Can we truly change our eating habits and consumption patterns enough without rethinking the base? The suggestions in the report like consumer education, new marketing strategies or business models that are new have been test without much success.
Consumption Of Resources
The new world, second scenario of the WEF report, which assumes that the consumption of resources is characterize by a lack of market connectivity. In the words of the report it is able to avoid the risk of political and economic stressors that the connected markets of the Open-source sustainability model present.
However, it comes at cost. The report’s authors suggest that those who rely on imports will have difficulty feeding their populations without markets, and that innovations could be difficult to spread.
Does this make sense? Open knowledge and technology do not require markets to function and expand as Wikipedia and arXiv, which houses of more than a million scientific papers has proven. It’s also a matter about whether food can be consider an object of exchange or a resource that everyone is entitle to. In the end, everyone has to consume food.
The report does not offer examples of strong institutions which could limit the effects on market connections, for instance the danger of transnational corporations dominating the global food and seed markets.
Better Food Ideas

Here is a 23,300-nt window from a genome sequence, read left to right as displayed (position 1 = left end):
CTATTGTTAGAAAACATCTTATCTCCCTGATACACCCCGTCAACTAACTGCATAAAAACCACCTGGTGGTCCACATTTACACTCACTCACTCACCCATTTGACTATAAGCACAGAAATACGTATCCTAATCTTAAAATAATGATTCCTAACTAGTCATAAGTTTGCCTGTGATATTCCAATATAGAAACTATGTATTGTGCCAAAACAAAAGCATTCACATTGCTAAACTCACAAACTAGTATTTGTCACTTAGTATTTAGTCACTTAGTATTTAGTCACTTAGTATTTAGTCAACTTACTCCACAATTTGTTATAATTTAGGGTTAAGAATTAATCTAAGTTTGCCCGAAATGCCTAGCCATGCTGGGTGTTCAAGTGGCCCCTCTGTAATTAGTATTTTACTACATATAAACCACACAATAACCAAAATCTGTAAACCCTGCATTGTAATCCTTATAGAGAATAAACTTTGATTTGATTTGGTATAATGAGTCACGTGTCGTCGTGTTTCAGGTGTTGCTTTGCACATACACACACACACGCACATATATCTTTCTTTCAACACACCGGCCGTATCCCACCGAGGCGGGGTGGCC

If the objective is healthy food and a healthy environment for all as well as the future generations and all other species, maybe we should consider more than just nutrition. One better goal could be food sovereignty, which is define by the Nyeleni Declaration as.
The right of all people to nutritious and culturally appropriate food that is produce using environmentally sustainable and sustainable practices and the right of each individual to decide on what they want to eat as well as their farming system.
To accomplish this it is necessary to cultivate food by using agroecology. This means, using the knowledge of biodiversity and ecosystems to improve the way we conduct agriculture. Additionally regional food systems built on self-reliance and local currencies will permit fair trade, as well as ensure that the food supply is always available.
Degrowth, a term and a movement, is a strategy to make use of and reduce production in order to improve human health and improving environmental conditions. It may help us move away from excessive consumption and the need to grow by redefining happiness in a way that is social rather than individually.
What better way to relax and live the good living (or buen vivir) of cooking and dining with your loved ones and friends instead of battling to purchase the most expensive vehicle or the most expensive house?
Through open knowledge sharing instead of restrictive copyright and patents you can exchange anything from blueprints for 3D-printed agriculture tools to textbooks with open access that cover the fundamentals of sustainability and how cities can contribute to the creation of sustainable food systems that are not having to rely on market connectivity to help spread the idea of innovation.